Thursday, October 26, 2006

the funniest thing that I have seen in a while...

Watch this - it is priceless.

Seriously, though. It is only once we realize the fact that we are horribly bad people that we can then understand and appreciate the sacrifice of Christ.

edifying discussion

I recently came upon a blog discussion between evangelicals over Particular Redemption (i.e. Limited Atonement). It is a good "iron sharpening iron" discussion.

The World From Our Window: The Atonement Question: For Calvinists And Arminians, It All Comes Down To This

Tuesday, October 24, 2006

all analogies falter, but..

Humor me while I present an analogy in the form of a story, two stories really, relating to salvation that I came up with.

There are two brothers who have recently lost their father. Their father was a very successful business man, and his skill at making money was only surpassed by his joy and energy in giving that money away to others. When he died, he gave most of his fortune to general charities so as to make his money do a common good for many people. However, in his will, he left two sums of money to his sons.

There was a stipulation (of sorts) to the inheritance that he left for them, though. You see, he left the funds in the care of his financial investment company and in order for his sons to get the inheritance; they had to meet with their father’s personal investment consultant and discuss any possible investment options. Well, both sons came together to the meeting with the investment consultant and were told that the sum of money left to each of them was $100,000.

In the course of the meeting, the sons were told that they could go downstairs to the accounts payable department and have that money transferred into their own private bank account and that would end the relationship between them and this investment organization. But they were also told that this same consultant would be willing to invest their money and watch it even more diligently than he would his own money out of respect for their late father. He told these boys of a brand new product on the market that their father had just invented prior to his death that he (their father) was sure everyone in the world would want and need.

He offered to invest the entire sum (for it was an all or nothing proposition) into this new product and, if the father was right, the $100,000 would be so small an amount compared to the dividends and earnings that would come. However, initially, they would not have the $100,000 to make use of, and the dividends might take a while to start or to even be of much value at all….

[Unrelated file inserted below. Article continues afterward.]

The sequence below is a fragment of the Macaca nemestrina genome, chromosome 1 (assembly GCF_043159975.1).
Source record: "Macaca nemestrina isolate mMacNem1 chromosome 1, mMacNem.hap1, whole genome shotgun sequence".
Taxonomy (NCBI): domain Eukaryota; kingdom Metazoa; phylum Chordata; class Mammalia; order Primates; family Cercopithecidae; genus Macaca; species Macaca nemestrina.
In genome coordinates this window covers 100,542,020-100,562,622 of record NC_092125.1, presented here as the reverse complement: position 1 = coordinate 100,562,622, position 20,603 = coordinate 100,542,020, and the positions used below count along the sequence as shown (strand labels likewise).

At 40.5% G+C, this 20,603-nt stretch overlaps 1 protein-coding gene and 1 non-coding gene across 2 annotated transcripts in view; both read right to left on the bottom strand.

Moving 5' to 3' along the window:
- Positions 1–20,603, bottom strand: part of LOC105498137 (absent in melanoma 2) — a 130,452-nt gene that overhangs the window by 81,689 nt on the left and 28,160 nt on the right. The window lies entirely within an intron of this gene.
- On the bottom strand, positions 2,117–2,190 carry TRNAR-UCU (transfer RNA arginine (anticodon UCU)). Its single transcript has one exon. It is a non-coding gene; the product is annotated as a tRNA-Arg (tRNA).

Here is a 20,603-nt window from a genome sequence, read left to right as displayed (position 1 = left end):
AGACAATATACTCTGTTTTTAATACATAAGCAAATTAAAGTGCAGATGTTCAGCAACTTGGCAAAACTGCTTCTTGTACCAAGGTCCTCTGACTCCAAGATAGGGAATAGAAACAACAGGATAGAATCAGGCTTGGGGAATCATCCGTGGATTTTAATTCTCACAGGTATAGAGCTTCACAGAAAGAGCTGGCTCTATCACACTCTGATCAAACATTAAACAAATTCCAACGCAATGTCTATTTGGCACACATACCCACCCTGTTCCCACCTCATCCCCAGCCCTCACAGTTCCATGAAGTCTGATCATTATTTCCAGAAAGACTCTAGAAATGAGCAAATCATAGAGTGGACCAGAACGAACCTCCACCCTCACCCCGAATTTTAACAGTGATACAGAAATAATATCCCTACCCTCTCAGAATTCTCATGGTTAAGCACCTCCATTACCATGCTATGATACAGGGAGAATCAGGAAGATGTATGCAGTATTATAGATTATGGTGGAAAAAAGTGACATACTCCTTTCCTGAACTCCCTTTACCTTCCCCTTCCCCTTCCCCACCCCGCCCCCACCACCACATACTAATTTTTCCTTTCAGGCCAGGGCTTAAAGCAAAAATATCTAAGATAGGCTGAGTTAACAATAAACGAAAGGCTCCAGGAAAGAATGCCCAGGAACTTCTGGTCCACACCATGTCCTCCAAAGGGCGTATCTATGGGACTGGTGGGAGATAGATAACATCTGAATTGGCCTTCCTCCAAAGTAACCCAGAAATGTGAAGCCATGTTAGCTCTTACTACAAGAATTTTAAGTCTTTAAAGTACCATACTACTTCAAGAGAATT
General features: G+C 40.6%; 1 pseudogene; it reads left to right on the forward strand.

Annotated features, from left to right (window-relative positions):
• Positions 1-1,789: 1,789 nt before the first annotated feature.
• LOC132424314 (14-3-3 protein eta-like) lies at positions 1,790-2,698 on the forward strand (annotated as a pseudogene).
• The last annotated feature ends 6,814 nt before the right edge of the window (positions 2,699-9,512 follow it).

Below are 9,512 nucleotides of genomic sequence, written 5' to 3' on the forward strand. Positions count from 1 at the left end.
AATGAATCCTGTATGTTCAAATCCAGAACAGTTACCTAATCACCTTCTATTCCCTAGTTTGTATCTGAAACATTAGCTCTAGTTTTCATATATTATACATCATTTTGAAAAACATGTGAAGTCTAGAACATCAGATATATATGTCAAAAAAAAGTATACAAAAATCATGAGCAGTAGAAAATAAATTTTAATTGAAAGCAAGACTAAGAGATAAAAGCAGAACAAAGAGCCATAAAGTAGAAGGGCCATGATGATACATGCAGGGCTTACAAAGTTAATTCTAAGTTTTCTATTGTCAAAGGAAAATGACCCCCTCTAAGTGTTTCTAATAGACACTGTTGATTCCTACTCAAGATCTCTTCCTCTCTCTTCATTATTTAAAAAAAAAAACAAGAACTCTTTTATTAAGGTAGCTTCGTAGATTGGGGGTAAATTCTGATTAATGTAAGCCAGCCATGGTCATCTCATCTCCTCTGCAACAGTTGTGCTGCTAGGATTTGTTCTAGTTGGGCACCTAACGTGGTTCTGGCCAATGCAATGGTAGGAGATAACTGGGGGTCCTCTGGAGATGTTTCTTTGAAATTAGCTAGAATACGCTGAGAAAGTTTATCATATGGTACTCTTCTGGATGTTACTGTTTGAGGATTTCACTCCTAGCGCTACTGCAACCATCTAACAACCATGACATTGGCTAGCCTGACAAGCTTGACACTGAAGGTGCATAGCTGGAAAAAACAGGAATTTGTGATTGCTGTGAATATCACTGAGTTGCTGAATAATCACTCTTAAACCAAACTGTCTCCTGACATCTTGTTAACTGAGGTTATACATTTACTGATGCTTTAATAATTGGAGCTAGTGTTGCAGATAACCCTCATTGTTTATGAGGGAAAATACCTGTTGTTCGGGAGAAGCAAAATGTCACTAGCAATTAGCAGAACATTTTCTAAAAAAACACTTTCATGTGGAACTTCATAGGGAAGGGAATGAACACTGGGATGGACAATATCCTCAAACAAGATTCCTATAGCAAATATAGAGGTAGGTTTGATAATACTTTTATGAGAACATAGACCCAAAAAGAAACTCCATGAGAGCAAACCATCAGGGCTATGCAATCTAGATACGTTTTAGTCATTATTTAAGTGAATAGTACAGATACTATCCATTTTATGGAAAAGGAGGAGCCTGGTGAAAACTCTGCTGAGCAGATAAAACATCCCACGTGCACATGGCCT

Well, needless to say, both of these boys were not foolish enough to make this kind of a decision on the spur of the moment, and so they asked if they could think about this proposition for a week. They were allowed to do so, and after the week was complete, they found themselves back in the same office with the investment consultant.

The older brother thanked him for the offer, but he had decided to take the $100,000 and use it as he saw fit. The consultant again told the older brother that if he did that, which was his right, he would no longer be able to do business with this firm – nor would he legally be able to access any of the profits or benefits of his father’s product. He listened again, understood the stipulations, thanked the consultant, and then asked him to inform accounts payable that he was on his way down to retrieve his inheritance.

After his brother left, the younger brother was still sitting in his chair. He looked up at the consultant and said that he could really use the $100,000 now, but he believed in his father and loved his father so he would trust his money and invest it in this way. The investment consultant was so thrilled and he brought out the paperwork to complete the authorization. After this, the younger brother left.

The older brother had taken his money and paid off his debts and used the rest to purchase a home. He was not living an excessive life of luxury, but he was living comfortably. The younger brother still had his debts and hardships, but hoped that all would be well in the end.

It had been many more years still when finally the younger brother began receiving dividend checks. The first one was not much to speak of, but after that the amount grew exponentially! Within a few years, he had become almost as wealthy as his father was.

Upon learning of the financial gain of his younger brother, the older then went to look up the investment consultant and company that now owned and controlled all aspects of this new profitable product. He asked if he could invest all of the money that he had available so that he too could enjoy the benefits that his younger brother had. The consultant looked at him and said no. Then he showed the older brother the paperwork that he had signed when he took the $100,000 where he knew and understood that he could no longer use this firm to invest money.